Tag Archives: type 2 diabetes

Obesity Related Type 2 Diabetes is More Severe in Teens than Adults


Overweight TeenObesity Related Type 2 Diabetes is More Severe in Teens than Adults

by Gary Pepper, M.D. and Andrew Levine, Pre-Med, Univ of Central Florida

The recently published TODAY study found obesity related type-2 diabetes mellitus (T2DM) is more severe as a teen than as an adult, and high risk of developing diabetes could be tied to weight gain at an early age.

Between 2004 and 2009 the Treatment Options for Type 2 Diabetes in Youth Study Group (TODAY) gathered 700 participants who met the American Diabetes Associations criteria for this disease.  The participants were monitored for between two to six years.  TODAYs goal was to assess treatment options and the clinical progression of obesity related T2DM in youth.  The mean age of the 700 participants in the TODAY study was thirteen, the majority being female. Sixty percent of the 700 participants were African American or Hispanic, with the remainder being Caucasian. The mean duration of diabetes for the studys participants was less than seven months. A major worrisome finding from the study is a majority of participants were also discovered to have dyslipidemia, an abnormally high amount of fats (cholesterol, triglycerides) in the blood, as well as high blood pressure (hypertension). Continue reading

What Product Contains 5 Times a Child’s Daily Sugar Allowance?


Poor eating habits are contributing to the rise of type 2 diabetes and obesity in children and adolescents.  One of the major nutritional culprits is the high consumption of sugar contained in soda.  The amount of sugar in soda is astounding.

According to The American Heart Association, sugar intake should be limited to six teaspoons per day for women (equivalent to about 100 calories),   nine teaspoons per day for men (about 150 calories)  and three teaspoons for children (about 60 calories) . There are numerous drinks available on the market  containing as much as 14.6 teaspoons, or 73 grams, of sugar in a 20 oz bottle.  A single 20 oz bottle therefore has almost 5 times the recommended daily sugar allowance for a child,  2-1/2 times the recommended allowance for women and 1-1/2 times the recommended allowance of sugar for men.

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What is Behind the Epidemic of Obesity and Type 2 Diabetes in Children and Teens in the U.S.?


by Gary Pepper, M.D. and Andrew Levine, Pre-med

If you ask the average person to define diabetes, a typical response might be “it’s when you have unhealthy eating habits and an overabundance of sugar in your blood.”  Although that is not far from the truth, a more accurate definition is that diabetes is a disorder in the way our body uses insulin to process digested food for energy and storage. A good part of what we eat is broken down into glucose, the principle form of sugar in the blood. Diabetes occurs when there is not enough insulin to push the glucose into our cells. This deprives the body of the energy it needs because glucose is metabolized as fuel by all the organs in the body. Therefore in diabetes despite an elevated amount of sugar in the blood,  the cells are actually starving for energy.  We sometimes conceive of glucose in the blood as the enemy , but without it we would die. Continue reading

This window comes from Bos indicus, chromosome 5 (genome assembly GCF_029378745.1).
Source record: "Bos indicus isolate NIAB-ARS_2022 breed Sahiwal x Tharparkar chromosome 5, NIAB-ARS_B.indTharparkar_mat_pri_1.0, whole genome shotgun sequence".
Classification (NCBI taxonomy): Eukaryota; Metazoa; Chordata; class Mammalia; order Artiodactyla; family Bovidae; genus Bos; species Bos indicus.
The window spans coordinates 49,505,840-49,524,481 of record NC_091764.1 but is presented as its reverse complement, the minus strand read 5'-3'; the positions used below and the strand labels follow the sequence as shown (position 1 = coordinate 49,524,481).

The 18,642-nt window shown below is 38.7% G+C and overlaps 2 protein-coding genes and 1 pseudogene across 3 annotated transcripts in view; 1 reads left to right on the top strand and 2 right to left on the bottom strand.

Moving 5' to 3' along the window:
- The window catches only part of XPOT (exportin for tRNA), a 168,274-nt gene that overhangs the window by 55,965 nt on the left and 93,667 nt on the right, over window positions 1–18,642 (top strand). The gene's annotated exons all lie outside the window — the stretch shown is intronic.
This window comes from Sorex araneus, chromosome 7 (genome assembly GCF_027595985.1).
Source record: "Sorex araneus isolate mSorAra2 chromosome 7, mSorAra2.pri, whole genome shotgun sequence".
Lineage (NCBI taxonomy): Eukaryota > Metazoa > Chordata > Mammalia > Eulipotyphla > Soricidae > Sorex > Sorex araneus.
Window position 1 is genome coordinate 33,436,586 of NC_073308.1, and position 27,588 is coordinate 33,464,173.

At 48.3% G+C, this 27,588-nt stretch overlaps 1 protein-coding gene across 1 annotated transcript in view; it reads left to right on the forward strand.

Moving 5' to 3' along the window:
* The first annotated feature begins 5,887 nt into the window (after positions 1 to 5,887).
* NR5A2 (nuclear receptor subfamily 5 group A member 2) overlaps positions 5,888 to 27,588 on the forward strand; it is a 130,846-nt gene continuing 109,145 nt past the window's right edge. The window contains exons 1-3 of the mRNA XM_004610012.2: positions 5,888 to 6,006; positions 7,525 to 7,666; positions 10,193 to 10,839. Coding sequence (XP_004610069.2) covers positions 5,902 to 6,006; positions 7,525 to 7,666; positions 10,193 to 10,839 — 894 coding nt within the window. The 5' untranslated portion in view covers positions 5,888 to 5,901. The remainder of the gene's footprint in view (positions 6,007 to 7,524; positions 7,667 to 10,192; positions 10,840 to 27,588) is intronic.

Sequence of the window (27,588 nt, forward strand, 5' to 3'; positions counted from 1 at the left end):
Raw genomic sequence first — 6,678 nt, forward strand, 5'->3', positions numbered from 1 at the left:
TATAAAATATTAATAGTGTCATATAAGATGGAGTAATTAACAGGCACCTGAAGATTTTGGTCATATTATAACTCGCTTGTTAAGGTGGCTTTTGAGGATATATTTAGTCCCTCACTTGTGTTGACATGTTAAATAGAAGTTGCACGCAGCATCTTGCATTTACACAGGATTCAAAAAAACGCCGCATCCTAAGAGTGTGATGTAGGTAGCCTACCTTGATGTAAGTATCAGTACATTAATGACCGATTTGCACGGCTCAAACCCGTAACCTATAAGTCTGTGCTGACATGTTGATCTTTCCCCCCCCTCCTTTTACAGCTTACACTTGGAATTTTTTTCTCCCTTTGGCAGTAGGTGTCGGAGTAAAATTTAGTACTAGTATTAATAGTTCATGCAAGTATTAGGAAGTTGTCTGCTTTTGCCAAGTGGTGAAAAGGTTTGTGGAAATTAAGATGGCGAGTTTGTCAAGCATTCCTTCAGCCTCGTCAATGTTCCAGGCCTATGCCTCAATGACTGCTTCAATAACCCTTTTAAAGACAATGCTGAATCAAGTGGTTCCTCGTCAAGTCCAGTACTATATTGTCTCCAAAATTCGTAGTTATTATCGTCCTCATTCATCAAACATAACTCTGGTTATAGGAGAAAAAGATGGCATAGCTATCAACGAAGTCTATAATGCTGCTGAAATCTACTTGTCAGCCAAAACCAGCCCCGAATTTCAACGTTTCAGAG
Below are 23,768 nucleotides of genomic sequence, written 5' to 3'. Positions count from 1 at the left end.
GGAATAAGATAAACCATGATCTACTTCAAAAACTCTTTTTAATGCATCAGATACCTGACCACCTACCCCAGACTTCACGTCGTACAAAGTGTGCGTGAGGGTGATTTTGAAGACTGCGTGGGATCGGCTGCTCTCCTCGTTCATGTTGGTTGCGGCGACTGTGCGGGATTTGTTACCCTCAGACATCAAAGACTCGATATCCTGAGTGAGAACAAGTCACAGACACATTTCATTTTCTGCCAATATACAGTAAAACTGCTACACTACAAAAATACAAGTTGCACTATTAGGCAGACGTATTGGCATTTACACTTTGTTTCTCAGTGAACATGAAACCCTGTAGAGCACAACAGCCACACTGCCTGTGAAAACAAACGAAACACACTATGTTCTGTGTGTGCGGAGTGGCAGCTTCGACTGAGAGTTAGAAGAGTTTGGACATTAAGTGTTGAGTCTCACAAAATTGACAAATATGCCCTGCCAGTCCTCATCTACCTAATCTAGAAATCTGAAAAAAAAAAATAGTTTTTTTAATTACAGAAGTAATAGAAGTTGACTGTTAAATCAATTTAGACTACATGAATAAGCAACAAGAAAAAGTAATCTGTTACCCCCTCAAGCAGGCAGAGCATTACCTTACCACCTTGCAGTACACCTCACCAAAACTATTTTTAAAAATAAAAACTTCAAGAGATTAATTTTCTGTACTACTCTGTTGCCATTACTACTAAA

Polycystic Ovarian Syndrome Is Common in Adolescent Girls


Polycystic Ovarian Syndrome (PCOS) sounds like a rare disorder but it is surprisingly common. This is a disorder with onset in early adolescence effecting up to 10% of young women. Characteristic signs and symptoms include increasing facial and body hair, hair loss from the scalp, muscular or heavy build, acne, thickening and darkening of the skin known as acanthosis nigricans, blood sugar problems including type 2 diabetes, high cholesterol and irregular menstrual cycles and infertility. In older women with PCOS coronary artery disease is more common. In severe cases deepening of the voice and enlargement of the clitoris (clitoromegaly) can be seen. Before the underlying hormone disorders were clarified, the main method of diagnosing this disorder was by finding multiple cysts on the ovary. We now understand that the main problem is not the ovarian cysts but metabolic disorders including insulin resistance and elevated male hormone levels (testosterone) in the blood.

Another misconception about PCOS is that it only occurs in overweight women. Obesity is common in PCOS but thin women are also capable of developing PCOS. The underlying hormone problems are complex but are thought to be at least in part due to high insulin levels in the blood resulting from insulin resistance. With insulin resistance the body requires high levels of insulin due to insensitivity of the tissues to insulin’s presence.
What treatments are available for PCOS? There are very few, if any, drugs specifically approved for the treatment of PCOS. This is probably because of the low profit potential for treating this disorder. Drug companies cannot afford to invest millions of dollars in research because almost all of the existing standard therapies are generic drugs. Some of the most useful medications for treating PCOS are drugs used to treat type 2 diabetes because of their effect to reduce insulin resistance. These drugs are metformin and Actos. Metformin is the most popular oral medication for diabetes treatment in the U.S. Actos has been available for about 10 years but due to recent negative publicity about an unproven risk of bladder cancer, its popularity is declining. Neither drug is approved by the FDA for treatment of PCOS but multiple studies confirm the clinical and hormonal benefits of using these medications in this disorder. In 2011 research was published in the Journal of Clinical Endocrinology and Metabolism suggesting that the generic cholesterol lowering drug, simvastatin may also show benefits similar to metformin for the treatment of PCOS.